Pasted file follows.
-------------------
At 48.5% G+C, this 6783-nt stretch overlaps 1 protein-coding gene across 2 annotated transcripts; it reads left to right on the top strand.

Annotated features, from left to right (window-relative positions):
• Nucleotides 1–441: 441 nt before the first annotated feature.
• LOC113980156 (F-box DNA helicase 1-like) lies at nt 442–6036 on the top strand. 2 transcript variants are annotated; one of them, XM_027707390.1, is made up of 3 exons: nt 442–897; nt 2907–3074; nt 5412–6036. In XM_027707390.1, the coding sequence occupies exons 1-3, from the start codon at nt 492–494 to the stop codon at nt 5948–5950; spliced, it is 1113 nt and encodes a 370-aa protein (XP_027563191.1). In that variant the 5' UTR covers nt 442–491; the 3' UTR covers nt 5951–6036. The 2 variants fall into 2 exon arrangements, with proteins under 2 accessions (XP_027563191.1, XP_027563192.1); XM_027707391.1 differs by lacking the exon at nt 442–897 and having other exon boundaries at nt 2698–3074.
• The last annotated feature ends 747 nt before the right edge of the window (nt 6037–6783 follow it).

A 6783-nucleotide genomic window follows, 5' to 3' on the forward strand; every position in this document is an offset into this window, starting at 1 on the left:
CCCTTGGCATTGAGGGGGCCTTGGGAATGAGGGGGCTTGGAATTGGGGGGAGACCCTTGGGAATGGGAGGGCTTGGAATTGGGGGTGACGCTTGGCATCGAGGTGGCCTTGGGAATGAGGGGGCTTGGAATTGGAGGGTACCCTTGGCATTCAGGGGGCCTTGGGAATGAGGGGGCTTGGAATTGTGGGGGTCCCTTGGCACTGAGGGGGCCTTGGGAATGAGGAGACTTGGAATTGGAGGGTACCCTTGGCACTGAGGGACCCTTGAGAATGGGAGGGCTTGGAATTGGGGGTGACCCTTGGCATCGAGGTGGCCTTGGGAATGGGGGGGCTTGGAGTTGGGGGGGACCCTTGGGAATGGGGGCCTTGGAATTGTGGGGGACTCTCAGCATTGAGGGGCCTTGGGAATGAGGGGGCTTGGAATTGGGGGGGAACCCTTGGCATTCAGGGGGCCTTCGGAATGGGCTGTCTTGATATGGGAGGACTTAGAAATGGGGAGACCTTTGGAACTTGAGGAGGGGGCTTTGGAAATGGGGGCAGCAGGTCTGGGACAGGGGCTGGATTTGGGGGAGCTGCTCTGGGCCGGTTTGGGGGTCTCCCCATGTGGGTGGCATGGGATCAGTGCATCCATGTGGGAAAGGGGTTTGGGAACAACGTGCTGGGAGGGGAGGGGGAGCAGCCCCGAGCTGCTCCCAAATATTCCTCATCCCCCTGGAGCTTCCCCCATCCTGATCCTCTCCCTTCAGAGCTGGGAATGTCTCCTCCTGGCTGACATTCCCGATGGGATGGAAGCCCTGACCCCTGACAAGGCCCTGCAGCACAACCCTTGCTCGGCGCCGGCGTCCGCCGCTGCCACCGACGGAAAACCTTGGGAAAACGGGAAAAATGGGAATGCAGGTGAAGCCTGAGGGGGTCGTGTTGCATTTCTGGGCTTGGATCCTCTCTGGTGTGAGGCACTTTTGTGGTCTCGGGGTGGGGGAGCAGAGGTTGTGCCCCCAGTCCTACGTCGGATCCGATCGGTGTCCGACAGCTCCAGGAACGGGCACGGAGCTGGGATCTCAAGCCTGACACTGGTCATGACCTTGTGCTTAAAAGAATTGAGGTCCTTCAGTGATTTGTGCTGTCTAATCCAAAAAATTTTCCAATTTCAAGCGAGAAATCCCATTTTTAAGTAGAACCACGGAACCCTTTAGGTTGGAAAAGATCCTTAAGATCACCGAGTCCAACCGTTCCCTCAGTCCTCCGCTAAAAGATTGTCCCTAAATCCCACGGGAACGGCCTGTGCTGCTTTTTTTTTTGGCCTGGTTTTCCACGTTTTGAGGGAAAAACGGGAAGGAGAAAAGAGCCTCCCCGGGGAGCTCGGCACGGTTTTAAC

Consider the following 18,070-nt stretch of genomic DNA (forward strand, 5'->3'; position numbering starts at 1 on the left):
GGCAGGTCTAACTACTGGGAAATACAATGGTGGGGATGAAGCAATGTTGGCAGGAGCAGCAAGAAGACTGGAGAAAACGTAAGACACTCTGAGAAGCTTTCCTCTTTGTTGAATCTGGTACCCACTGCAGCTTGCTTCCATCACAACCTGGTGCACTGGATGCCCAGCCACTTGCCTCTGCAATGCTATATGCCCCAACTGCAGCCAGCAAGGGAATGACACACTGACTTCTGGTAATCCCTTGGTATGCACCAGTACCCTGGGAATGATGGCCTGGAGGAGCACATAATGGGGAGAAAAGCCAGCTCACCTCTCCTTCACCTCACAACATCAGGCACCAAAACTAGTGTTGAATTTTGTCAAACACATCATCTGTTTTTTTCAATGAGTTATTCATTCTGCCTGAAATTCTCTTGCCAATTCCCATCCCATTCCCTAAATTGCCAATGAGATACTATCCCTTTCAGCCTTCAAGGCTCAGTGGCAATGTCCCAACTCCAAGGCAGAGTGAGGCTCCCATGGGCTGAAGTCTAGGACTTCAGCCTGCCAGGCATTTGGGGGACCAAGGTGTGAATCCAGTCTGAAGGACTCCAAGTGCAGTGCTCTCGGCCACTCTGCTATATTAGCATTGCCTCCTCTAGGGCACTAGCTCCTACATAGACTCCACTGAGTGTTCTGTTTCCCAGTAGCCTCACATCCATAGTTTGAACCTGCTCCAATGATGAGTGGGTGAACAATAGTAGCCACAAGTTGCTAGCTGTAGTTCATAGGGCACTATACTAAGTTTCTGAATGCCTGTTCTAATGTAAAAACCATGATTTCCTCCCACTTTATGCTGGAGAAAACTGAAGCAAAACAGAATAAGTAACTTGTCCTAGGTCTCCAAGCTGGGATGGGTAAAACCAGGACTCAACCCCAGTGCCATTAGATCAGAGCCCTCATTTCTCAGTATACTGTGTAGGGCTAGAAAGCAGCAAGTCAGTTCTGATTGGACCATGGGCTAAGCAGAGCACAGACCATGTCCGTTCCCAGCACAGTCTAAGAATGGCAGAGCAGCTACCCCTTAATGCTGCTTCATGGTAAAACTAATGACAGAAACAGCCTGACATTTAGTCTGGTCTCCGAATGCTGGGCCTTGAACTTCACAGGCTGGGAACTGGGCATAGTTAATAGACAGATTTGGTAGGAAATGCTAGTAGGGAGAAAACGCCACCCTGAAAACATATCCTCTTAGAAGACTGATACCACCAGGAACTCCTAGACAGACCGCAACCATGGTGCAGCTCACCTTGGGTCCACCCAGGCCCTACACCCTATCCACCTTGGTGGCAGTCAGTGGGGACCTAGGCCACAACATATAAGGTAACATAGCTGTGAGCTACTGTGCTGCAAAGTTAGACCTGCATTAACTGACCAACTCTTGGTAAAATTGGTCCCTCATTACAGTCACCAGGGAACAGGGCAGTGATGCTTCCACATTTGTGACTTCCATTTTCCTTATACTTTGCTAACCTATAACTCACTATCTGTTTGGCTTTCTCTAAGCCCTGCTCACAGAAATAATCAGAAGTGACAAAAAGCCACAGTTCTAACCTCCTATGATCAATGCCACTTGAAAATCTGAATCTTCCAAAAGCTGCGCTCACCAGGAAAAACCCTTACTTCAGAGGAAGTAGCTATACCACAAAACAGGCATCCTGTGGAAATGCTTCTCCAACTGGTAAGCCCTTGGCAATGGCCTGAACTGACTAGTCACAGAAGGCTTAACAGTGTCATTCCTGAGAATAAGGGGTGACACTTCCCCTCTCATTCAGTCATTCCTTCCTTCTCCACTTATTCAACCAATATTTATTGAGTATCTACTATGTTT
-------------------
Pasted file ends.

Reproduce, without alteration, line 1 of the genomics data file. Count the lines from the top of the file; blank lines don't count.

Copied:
At 48.5% G+C, this 6783-nt stretch overlaps 1 protein-coding gene across 2 annotated transcripts; it reads left to right on the top strand.